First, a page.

February 19, 2018

San Mateo Volleyball Season Kicks Off -

Friday, February 16, 2018

The Van Jones Show:Jay-Z -

Friday, February 16, 2018

Chris Bosh Possible Comeback -

Friday, February 16, 2018

Chloe Kim: The 17 Year Old Phenomenon -

Friday, February 16, 2018

Shaun White Wins Gold at Pyeongchang -

Friday, February 16, 2018

The Biggest Problems with the NBA All-Star Games -

Friday, February 16, 2018

History of Super Bowl -

Friday, February 16, 2018

Where would you take your date out on Valentine’s Day? -

Wednesday, February 14, 2018

Jeff Sessions’ History with Race Follows Him -

Wednesday, February 14, 2018

Crazy Trades During The NBA Trade Deadline -

Wednesday, February 14, 2018

“Love, Simon” and representation on the Big Screen -

Wednesday, February 14, 2018

Contraceptive Coverage Rollback Endangers Women -

Wednesday, February 7, 2018

Rape Accusation Made Against Former “Voice” Star -

Wednesday, February 7, 2018

Should Confederate statues be taken down? -

Friday, February 2, 2018

John Aguilar: Ataque Rapido -

Wednesday, January 31, 2018

“The Mini Show” -

Wednesday, January 31, 2018

‘Coco’ captura corazones de todos -

Wednesday, January 31, 2018

College Visits -

Wednesday, January 31, 2018

Viaje a Teotihuacán -

Wednesday, January 31, 2018

R&B Comeback -

Wednesday, January 31, 2018

Should Confederate statues be taken down?

A lot of people who would automatically answer the question with a firm no, without considering perspective of the opposing side. I believe that the Confederate statues should stand. The figures symbolize a horrendous part of our history, but it is there to remind that these things should never happen. A nation that remembers is a nation that is great. It gives us an opportunity to be able to actually see how far we have gone, how much we have evolved. It gives us a reason to stand for equality, for a chance to redeem ourselves.

Recently, a surge of protests has arisen across the country. They began in the controversial city of Charlottesville, when right wing extremists had a rally challenging the removal of the statue of Robert E. Lee, prominent Confederate general. These “non-violent” protests turned into riots when counter-protesters appeared and the rally began triggering brawls.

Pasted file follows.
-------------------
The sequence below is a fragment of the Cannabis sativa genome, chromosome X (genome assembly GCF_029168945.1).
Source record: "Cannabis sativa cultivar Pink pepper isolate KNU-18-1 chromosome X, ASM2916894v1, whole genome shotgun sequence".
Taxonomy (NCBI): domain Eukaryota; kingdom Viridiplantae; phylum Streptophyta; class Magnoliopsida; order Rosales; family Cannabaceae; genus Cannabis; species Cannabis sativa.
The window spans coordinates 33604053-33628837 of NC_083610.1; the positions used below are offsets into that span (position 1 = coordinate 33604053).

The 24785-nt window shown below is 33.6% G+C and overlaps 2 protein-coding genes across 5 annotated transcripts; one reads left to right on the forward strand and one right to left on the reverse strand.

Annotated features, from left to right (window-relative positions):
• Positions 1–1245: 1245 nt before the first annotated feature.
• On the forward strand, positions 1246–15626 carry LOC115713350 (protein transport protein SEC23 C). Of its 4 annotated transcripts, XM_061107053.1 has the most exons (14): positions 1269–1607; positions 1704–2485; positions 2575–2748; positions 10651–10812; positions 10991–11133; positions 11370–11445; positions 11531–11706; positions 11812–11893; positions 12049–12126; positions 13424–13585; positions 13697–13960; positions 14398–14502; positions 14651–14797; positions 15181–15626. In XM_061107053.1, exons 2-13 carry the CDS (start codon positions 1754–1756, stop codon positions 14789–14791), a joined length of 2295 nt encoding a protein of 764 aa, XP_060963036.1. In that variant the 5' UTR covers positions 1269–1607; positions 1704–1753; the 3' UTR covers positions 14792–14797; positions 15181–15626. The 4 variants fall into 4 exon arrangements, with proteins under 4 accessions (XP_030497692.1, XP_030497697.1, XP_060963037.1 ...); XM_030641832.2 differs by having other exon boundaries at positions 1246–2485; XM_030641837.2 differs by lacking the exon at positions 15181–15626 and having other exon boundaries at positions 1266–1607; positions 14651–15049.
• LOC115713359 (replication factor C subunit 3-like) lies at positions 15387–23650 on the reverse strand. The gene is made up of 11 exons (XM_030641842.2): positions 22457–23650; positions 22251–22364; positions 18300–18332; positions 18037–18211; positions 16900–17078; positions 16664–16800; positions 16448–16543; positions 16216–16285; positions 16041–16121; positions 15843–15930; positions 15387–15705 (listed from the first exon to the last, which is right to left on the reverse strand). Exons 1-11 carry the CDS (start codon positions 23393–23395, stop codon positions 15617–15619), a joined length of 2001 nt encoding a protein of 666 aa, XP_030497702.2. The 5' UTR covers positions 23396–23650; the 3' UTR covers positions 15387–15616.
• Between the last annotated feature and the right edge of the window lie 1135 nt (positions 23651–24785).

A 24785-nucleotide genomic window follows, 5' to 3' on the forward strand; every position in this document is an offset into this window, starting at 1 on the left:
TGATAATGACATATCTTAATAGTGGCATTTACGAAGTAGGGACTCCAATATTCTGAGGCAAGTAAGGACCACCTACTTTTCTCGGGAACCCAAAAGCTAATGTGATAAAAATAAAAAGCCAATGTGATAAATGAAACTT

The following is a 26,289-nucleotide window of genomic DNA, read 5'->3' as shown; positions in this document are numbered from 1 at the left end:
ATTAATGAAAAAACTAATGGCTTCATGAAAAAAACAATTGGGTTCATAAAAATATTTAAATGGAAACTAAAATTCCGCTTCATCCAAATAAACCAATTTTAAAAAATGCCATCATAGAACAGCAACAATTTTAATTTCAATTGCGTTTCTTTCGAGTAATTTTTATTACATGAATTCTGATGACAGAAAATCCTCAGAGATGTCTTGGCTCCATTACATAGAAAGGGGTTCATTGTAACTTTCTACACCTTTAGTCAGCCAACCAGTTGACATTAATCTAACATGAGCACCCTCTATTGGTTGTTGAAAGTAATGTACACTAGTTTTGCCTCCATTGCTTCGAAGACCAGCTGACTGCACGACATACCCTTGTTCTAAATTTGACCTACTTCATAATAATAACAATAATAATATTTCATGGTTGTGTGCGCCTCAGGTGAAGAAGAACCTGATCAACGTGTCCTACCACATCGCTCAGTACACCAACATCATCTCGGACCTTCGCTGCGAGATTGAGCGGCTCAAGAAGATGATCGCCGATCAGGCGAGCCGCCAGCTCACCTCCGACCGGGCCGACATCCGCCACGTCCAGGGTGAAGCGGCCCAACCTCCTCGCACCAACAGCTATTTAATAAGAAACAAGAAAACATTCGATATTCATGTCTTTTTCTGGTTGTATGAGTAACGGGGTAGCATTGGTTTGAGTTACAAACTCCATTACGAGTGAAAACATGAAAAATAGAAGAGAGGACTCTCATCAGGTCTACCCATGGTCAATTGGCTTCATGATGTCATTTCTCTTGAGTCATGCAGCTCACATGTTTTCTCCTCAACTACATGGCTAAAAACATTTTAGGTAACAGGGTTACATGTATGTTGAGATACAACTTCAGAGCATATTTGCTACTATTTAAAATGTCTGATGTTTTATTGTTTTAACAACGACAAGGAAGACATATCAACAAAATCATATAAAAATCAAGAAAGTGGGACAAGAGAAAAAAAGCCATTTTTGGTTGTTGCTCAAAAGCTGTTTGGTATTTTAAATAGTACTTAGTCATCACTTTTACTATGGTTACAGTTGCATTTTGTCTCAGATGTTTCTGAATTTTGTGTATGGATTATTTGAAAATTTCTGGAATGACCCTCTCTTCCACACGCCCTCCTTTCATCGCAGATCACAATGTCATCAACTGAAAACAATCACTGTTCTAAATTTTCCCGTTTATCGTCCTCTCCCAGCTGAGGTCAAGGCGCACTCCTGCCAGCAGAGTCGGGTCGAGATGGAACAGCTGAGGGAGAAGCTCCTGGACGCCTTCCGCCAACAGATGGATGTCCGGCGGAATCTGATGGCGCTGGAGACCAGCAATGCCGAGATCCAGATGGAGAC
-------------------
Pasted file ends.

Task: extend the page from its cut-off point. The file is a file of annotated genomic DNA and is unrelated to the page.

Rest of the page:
On August 12, a rally,”Unite the Right”, was scheduled to be attended by Neo-Nazis, KKK and other ultra-right nationalists. They came yielding clubs and shields, prepared with chemical sprays and holster guns. A truck was intentionally driven into counter-protesters, killing one woman and injuring even more. Many more violent gatherings, shootings and protests have become what Attorney General Jeff Sessions calls “domestic terrorism”. This is the result of old chunks of metal and stone.

Many people will argue that statutes are a symbol of slavery and white supremacy. But it actually doesn’t appear that way to the majority of people, instead it represents “southern pride” according to Vox. The monuments are a part of the culture, bad or not, it has affected them. If we remove them, we will be erasing a part of history. Even if history is bad, it should be there to teach a lesson. “As long as” statues are not for a “racist uprising” and a promotion of brutality, “these statutes should stand” said Eric Pan, ninth grader.

But with pride, comes prejudice. Confederate symbols have become representations of civil disruption. Many insurgencies of supremesims have been correlated to Confederate statues. Supremacism and racism is not by nature, but by nurture. It is formed from a lack of diversity and culture, a ignorance of other races and a blind environment. A relevant childhood for everyone, is not the beliefs and opinions of your guardians, it is determining the truth and thinking on your own. “Advocates of Confederate history and nostalgia” often use statues “as a stance for a racist notion” said Martin Ortega, a social science teacher.

We must no longer be misinformed about the world, don’t just eat up everything anyone tells you without researching about it yourself. Learn to think, think to learn.

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